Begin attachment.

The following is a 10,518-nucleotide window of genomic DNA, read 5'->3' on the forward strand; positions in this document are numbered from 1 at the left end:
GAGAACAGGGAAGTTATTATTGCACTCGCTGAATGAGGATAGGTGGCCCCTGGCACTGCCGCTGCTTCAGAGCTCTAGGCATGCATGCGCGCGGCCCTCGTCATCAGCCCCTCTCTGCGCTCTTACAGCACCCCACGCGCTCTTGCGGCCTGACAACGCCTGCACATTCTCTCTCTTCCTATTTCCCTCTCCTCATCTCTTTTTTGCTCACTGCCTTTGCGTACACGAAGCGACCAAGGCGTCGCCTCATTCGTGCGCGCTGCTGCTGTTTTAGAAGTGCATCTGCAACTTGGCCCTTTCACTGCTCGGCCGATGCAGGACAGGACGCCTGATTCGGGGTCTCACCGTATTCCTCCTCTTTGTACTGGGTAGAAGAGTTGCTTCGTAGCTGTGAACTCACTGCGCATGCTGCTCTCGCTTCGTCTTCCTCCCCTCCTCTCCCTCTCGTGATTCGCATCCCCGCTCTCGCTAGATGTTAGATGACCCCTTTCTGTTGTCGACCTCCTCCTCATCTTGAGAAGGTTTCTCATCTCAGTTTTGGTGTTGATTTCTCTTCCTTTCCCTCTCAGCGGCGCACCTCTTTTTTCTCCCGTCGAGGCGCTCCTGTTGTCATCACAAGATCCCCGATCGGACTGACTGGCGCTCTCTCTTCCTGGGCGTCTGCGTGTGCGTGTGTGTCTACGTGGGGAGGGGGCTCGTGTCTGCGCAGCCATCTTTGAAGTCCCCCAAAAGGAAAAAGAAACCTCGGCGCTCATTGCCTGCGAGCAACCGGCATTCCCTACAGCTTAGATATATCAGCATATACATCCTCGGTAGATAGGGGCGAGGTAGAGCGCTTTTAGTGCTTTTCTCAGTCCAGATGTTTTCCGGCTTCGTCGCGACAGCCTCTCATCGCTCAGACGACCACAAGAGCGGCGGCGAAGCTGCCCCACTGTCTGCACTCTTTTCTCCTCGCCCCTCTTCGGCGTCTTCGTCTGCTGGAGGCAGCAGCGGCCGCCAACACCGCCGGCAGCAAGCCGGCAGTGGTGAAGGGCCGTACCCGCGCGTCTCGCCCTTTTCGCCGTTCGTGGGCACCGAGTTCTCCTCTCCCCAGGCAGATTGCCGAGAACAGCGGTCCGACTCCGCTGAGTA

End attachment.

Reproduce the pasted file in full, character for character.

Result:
The following is a 10,518-nucleotide window of genomic DNA, read 5'->3' on the forward strand; positions in this document are numbered from 1 at the left end:
GAGAACAGGGAAGTTATTATTGCACTCGCTGAATGAGGATAGGTGGCCCCTGGCACTGCCGCTGCTTCAGAGCTCTAGGCATGCATGCGCGCGGCCCTCGTCATCAGCCCCTCTCTGCGCTCTTACAGCACCCCACGCGCTCTTGCGGCCTGACAACGCCTGCACATTCTCTCTCTTCCTATTTCCCTCTCCTCATCTCTTTTTTGCTCACTGCCTTTGCGTACACGAAGCGACCAAGGCGTCGCCTCATTCGTGCGCGCTGCTGCTGTTTTAGAAGTGCATCTGCAACTTGGCCCTTTCACTGCTCGGCCGATGCAGGACAGGACGCCTGATTCGGGGTCTCACCGTATTCCTCCTCTTTGTACTGGGTAGAAGAGTTGCTTCGTAGCTGTGAACTCACTGCGCATGCTGCTCTCGCTTCGTCTTCCTCCCCTCCTCTCCCTCTCGTGATTCGCATCCCCGCTCTCGCTAGATGTTAGATGACCCCTTTCTGTTGTCGACCTCCTCCTCATCTTGAGAAGGTTTCTCATCTCAGTTTTGGTGTTGATTTCTCTTCCTTTCCCTCTCAGCGGCGCACCTCTTTTTTCTCCCGTCGAGGCGCTCCTGTTGTCATCACAAGATCCCCGATCGGACTGACTGGCGCTCTCTCTTCCTGGGCGTCTGCGTGTGCGTGTGTGTCTACGTGGGGAGGGGGCTCGTGTCTGCGCAGCCATCTTTGAAGTCCCCCAAAAGGAAAAAGAAACCTCGGCGCTCATTGCCTGCGAGCAACCGGCATTCCCTACAGCTTAGATATATCAGCATATACATCCTCGGTAGATAGGGGCGAGGTAGAGCGCTTTTAGTGCTTTTCTCAGTCCAGATGTTTTCCGGCTTCGTCGCGACAGCCTCTCATCGCTCAGACGACCACAAGAGCGGCGGCGAAGCTGCCCCACTGTCTGCACTCTTTTCTCCTCGCCCCTCTTCGGCGTCTTCGTCTGCTGGAGGCAGCAGCGGCCGCCAACACCGCCGGCAGCAAGCCGGCAGTGGTGAAGGGCCGTACCCGCGCGTCTCGCCCTTTTCGCCGTTCGTGGGCACCGAGTTCTCCTCTCCCCAGGCAGATTGCCGAGAACAGCGGTCCGACTCCGCTGAGTA